lucille_clifton-collage-300rezLucille Clifton has a poem about “the feels everything woman.”  Quiet as it’s kept, that’s me.  I am feeling revulsion and outrage that people within and alongside of my communities are aligning themselves with explicit racism and sexism.  I am profoundly triggered by the many people in and alongside of my communities who are actively protecting and justifying rape culture. I am devastated by the profound betrayal of our planet that our entire species has enacted evidenced by the announcement that the Great Barrier Reef like most of the coral on our planet is dying.   All of the healing work that I have done, all of the rigorous work that my community has supported me to do, to move past my numbness, to live beyond my coping mechanisms and to live in my body instead of only in my brain means I have no where to run.  I am part of all of these communities.  I am connected to this planet.  I feel everything.  And today feels especially apocalyptic.

Lucille Clifton is one of the prophets that I reach for at times like this.  Clifton did not sugar coat anything.  Not child sexual abuse, not racism, not sexism, not dialysis, not cancer, nothing.  And she has a group of poems called “Message from the Ones” which we reviewed in last month’s Soul Talk: Legacies of Black Feminist Magic intensive where she hear very clearly, in the 70’s no less.  That humans are no favorite child of the universe.  That this world is not the only world.  That we will one day drink the poison that we release onto the planet. That we cannot hurt anyone here without hurting ourselves. That if we are intent on destroying ourselves the universe will not stop us.  And yet.  That same reality, the humbling reality that human beings are neither the center nor the pinnacle nor even a middling example of what life actually is, devastates and liberates in the same moment.  What if all the selfish, scarce, fear-based, divisive, harmful things we do to protect our fragile human sense of who think we are lose their illusion of value.  What if it’s not even about us.   What if there is, as Clifton suggests, a limit to what we can destroy.  And that’s ourselves.  I don’t know about you, but today is a good day for my ego to die. Today is a good day to listen for possibilities beyond what I think I can do.

Towards the end of her series of poems Clifton offers:

“there is a star

more distant

than eden

something there

is even now

preparing”

the historical “even now” that Clifton was talking about was the end of the 1970’s the horrifying time (before I was born) when Ronald Reagan rose to be president.  When corporations got free reign to abandon workers and to pollute and extract everything from the planet.  When the United States used it’s military and local police power to target and destroy revolutionaries of color around the planet.  In Grenada, Nicaragua, Greensboro and more.  When technological resources were focused on making Nuclear war more possible more quickly.   And we need the perspective Clifton offered ESPECIALLY NOW. At least I do.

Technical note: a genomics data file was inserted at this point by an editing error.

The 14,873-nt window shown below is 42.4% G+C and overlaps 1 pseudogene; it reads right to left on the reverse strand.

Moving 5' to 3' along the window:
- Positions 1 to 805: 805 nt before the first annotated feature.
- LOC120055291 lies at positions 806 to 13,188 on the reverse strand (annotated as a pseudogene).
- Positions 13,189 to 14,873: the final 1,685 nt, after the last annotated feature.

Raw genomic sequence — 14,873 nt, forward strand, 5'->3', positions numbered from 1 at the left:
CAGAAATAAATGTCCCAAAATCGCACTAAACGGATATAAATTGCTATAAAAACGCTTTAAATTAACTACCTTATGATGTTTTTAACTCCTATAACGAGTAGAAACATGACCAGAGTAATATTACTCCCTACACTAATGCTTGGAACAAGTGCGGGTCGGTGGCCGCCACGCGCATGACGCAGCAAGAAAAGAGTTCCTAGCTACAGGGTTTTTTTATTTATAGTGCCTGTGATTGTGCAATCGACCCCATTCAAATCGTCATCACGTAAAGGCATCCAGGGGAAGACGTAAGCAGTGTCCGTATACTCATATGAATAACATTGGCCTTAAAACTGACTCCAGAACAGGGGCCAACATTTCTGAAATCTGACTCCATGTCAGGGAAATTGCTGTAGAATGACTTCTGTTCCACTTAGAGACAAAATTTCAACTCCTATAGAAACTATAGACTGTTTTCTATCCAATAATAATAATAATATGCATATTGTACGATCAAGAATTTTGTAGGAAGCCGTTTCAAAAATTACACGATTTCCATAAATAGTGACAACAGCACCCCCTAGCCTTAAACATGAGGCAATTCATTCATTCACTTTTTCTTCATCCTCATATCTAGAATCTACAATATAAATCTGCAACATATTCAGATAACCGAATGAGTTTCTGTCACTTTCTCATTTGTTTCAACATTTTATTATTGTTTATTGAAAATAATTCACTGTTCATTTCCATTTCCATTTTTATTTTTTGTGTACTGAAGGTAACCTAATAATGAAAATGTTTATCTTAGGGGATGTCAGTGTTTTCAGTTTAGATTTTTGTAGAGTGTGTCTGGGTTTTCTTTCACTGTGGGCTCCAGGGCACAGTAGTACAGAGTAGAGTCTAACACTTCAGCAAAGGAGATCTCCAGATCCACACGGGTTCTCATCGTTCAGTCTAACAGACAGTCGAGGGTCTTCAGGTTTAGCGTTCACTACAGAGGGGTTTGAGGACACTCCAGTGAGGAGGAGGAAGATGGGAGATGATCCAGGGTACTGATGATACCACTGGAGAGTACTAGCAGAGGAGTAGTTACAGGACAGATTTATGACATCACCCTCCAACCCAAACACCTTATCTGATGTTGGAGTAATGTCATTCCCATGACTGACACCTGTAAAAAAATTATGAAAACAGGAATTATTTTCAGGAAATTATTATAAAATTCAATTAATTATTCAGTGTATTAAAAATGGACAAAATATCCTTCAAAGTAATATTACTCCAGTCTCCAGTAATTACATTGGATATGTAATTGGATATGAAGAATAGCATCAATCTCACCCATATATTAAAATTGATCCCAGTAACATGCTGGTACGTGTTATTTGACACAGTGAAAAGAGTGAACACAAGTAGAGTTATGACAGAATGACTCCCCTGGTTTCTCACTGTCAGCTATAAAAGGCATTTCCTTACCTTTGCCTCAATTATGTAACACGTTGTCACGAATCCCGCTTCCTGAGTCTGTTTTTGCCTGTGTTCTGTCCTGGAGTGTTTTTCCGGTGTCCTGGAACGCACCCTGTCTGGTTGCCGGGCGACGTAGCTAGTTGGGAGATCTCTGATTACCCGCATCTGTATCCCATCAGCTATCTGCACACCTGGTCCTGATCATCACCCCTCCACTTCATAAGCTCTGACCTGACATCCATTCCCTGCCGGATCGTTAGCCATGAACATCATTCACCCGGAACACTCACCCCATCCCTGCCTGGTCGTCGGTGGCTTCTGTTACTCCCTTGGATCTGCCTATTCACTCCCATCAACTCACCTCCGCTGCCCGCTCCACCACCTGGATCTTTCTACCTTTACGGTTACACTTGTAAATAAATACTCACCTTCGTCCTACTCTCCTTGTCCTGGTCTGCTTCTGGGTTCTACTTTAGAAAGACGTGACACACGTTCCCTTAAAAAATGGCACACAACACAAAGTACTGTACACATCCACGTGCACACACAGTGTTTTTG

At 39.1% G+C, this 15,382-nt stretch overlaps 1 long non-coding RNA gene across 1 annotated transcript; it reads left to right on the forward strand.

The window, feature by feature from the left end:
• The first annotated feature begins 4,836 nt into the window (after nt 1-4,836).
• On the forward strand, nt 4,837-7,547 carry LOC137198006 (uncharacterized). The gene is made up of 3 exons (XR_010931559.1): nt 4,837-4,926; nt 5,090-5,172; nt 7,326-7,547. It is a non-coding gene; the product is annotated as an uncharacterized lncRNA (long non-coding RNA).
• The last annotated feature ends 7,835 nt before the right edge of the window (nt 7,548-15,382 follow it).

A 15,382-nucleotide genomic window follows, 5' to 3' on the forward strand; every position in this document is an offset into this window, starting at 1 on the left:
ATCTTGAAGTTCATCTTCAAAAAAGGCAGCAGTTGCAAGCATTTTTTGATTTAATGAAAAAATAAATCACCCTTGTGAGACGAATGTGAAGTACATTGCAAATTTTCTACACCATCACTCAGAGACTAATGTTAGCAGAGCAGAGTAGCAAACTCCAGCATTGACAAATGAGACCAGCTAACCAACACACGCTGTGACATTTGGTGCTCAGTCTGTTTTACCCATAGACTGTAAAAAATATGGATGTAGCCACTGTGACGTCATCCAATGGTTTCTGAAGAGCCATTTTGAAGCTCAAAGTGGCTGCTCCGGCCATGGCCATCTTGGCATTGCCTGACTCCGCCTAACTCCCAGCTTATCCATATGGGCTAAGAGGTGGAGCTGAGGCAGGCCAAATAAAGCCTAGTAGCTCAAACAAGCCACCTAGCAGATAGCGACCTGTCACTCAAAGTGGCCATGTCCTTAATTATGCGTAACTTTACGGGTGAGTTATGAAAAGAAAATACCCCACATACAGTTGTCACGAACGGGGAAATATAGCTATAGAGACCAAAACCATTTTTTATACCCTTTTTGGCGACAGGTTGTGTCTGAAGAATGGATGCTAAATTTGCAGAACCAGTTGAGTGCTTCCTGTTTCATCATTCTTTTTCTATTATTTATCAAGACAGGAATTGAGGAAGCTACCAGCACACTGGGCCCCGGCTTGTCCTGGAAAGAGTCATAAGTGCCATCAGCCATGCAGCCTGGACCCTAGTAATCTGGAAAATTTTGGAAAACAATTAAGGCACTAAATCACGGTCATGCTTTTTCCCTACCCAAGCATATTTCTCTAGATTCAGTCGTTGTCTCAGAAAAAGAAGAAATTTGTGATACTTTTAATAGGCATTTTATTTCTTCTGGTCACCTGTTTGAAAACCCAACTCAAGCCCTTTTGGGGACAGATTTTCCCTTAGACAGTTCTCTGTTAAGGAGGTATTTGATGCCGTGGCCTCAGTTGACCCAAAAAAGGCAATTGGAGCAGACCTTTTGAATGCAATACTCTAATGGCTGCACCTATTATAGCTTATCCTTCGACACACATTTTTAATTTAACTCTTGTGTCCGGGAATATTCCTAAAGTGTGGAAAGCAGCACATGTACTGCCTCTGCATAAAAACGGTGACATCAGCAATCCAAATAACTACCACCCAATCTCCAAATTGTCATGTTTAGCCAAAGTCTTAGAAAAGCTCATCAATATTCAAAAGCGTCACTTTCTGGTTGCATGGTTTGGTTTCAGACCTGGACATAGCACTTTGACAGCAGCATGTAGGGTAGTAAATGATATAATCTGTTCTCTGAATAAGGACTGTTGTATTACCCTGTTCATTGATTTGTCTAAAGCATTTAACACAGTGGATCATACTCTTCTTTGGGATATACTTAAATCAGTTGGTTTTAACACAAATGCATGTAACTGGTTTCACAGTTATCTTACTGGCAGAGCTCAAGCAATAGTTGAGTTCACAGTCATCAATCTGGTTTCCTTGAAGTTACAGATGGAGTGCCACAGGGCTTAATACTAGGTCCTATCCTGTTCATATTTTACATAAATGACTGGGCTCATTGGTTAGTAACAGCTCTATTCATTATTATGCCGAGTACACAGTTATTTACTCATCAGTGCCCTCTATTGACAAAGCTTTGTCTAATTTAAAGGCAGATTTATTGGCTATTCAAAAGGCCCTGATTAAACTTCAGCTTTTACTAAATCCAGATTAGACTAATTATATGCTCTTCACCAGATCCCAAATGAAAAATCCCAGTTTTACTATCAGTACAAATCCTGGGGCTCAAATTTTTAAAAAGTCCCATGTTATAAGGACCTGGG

This is the poem that we, as participants in the Soul Talk Webinar created for this moment of presence and preparation.  May it sustain you.  Release you.  Transform you.  I am strong enough to feel everything if part of everything is loving you.   If you want to participate in the next Brilliance Remastered online intensive (next week) check it out here.

With love and all the feelings.  Even now,

Sista Docta Lex

 

even now

 

by the participants in the Soul Talk: Legacies of Black Feminist Magic Intensive

 

“there is a star

more distant

than eden

something there

is even now

preparing”

 

-Lucille Clifton “Message from the Ones”

 

even now spirit is speaking

even now black women love themselves

even now we create freedom

even now we gather for mutual healing

even now the moon can hear us

 

even now stars are birthing darkness

even now darkness is birthing stars

even now the alchemists are busy

even now, god still looks out and calls it good

even now there is plenty of time

 

even now we are activating our purpose

even now we dance and shake loose our chains

even now we cry without shame or apology

even now we laugh without abandon

even now love finds everyone

 

even now our spirits flow between planes

even now we dream in real time

even still we are our ancestor’s living dream

even now we must dream of future generations

even now as it’s scary to do

 

even now we embrace the resilience of the young

even now we are invested in our own healing

even now there’s prayer in every breath

even now we listen to the frequency of hope

even now the song is uploading

 

even now I am visible

even now I have my own story

even now I am still standing

even now the ocean rises to meet me

even now this blessed body arches toward love